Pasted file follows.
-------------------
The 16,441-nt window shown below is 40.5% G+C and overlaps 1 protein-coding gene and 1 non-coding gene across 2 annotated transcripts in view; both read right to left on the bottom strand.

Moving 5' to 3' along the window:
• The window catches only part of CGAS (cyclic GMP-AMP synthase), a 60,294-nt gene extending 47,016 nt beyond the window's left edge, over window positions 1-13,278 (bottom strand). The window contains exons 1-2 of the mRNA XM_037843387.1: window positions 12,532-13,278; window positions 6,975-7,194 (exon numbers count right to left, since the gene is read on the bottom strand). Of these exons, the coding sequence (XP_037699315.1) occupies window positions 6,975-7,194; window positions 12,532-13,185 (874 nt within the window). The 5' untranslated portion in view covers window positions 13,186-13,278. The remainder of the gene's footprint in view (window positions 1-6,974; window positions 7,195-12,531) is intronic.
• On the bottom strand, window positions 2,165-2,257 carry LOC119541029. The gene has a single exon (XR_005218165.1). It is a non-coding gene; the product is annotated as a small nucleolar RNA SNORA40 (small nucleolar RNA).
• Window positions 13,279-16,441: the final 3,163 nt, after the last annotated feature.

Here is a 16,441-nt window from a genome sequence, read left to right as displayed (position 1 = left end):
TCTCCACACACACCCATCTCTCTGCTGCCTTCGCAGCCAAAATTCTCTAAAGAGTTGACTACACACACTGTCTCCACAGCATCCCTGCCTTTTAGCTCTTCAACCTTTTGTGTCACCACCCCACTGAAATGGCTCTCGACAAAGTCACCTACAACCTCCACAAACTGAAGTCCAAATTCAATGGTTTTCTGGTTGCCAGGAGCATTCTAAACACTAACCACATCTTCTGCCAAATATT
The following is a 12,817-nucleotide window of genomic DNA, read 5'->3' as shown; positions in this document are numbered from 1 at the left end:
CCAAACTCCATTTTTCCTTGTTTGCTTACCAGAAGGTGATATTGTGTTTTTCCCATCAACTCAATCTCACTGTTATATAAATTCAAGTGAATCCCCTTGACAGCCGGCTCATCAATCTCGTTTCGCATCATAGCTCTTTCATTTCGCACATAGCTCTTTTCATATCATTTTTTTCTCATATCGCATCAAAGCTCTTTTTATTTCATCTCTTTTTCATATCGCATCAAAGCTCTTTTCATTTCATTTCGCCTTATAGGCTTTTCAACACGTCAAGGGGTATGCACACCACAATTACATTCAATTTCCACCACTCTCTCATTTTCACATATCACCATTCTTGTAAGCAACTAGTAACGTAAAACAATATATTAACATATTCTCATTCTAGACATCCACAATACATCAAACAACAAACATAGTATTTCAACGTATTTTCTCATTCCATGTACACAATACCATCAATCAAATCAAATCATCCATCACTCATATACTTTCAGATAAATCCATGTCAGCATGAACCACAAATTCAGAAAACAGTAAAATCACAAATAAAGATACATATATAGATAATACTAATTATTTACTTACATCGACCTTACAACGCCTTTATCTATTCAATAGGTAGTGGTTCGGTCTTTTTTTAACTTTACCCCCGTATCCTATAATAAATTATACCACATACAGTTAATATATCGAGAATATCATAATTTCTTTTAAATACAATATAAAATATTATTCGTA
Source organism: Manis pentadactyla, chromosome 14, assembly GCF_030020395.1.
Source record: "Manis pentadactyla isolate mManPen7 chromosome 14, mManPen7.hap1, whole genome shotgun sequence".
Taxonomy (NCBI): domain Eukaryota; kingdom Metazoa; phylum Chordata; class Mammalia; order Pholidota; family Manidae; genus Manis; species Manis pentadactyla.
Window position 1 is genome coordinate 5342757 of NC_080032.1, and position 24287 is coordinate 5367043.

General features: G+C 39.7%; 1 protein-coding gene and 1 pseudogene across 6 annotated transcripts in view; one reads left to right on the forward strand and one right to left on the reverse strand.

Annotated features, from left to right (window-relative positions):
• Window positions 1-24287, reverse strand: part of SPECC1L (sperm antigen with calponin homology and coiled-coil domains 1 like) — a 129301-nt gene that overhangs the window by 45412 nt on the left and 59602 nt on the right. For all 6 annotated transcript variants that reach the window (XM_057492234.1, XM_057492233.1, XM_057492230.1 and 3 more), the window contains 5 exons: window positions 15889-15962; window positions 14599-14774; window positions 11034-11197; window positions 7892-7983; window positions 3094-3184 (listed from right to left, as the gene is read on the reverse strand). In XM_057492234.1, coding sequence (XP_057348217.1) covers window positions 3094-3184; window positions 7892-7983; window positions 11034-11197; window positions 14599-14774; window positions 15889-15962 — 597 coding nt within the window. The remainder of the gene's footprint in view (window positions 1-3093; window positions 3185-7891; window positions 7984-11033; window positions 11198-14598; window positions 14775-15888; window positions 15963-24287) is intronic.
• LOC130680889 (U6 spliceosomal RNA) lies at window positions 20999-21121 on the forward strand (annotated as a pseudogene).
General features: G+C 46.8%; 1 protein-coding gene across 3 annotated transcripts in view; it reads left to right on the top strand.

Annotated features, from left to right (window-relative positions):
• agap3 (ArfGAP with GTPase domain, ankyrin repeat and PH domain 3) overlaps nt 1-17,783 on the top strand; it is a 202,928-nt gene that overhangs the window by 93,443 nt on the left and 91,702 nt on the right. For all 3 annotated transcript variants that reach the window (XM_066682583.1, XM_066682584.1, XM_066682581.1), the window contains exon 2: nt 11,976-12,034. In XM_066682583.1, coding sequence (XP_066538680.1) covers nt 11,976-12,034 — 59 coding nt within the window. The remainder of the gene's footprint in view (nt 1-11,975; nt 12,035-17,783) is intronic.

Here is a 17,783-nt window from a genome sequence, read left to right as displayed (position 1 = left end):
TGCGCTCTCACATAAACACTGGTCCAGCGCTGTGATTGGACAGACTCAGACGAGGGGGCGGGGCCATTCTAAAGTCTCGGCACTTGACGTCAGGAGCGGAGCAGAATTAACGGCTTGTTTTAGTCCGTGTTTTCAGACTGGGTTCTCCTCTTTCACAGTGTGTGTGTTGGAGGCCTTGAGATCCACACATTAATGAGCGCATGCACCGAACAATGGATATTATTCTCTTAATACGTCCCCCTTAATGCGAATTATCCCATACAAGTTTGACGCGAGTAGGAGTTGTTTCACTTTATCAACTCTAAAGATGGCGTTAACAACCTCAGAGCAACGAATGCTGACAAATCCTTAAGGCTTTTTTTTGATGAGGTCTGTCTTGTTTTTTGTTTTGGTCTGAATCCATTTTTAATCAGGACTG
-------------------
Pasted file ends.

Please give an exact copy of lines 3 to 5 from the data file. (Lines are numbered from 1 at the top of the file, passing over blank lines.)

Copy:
• The window catches only part of CGAS (cyclic GMP-AMP synthase), a 60,294-nt gene extending 47,016 nt beyond the window's left edge, over window positions 1-13,278 (bottom strand). The window contains exons 1-2 of the mRNA XM_037843387.1: window positions 12,532-13,278; window positions 6,975-7,194 (exon numbers count right to left, since the gene is read on the bottom strand). Of these exons, the coding sequence (XP_037699315.1) occupies window positions 6,975-7,194; window positions 12,532-13,185 (874 nt within the window). The 5' untranslated portion in view covers window positions 13,186-13,278. The remainder of the gene's footprint in view (window positions 1-6,974; window positions 7,195-12,531) is intronic.
• On the bottom strand, window positions 2,165-2,257 carry LOC119541029. The gene has a single exon (XR_005218165.1). It is a non-coding gene; the product is annotated as a small nucleolar RNA SNORA40 (small nucleolar RNA).
• Window positions 13,279-16,441: the final 3,163 nt, after the last annotated feature.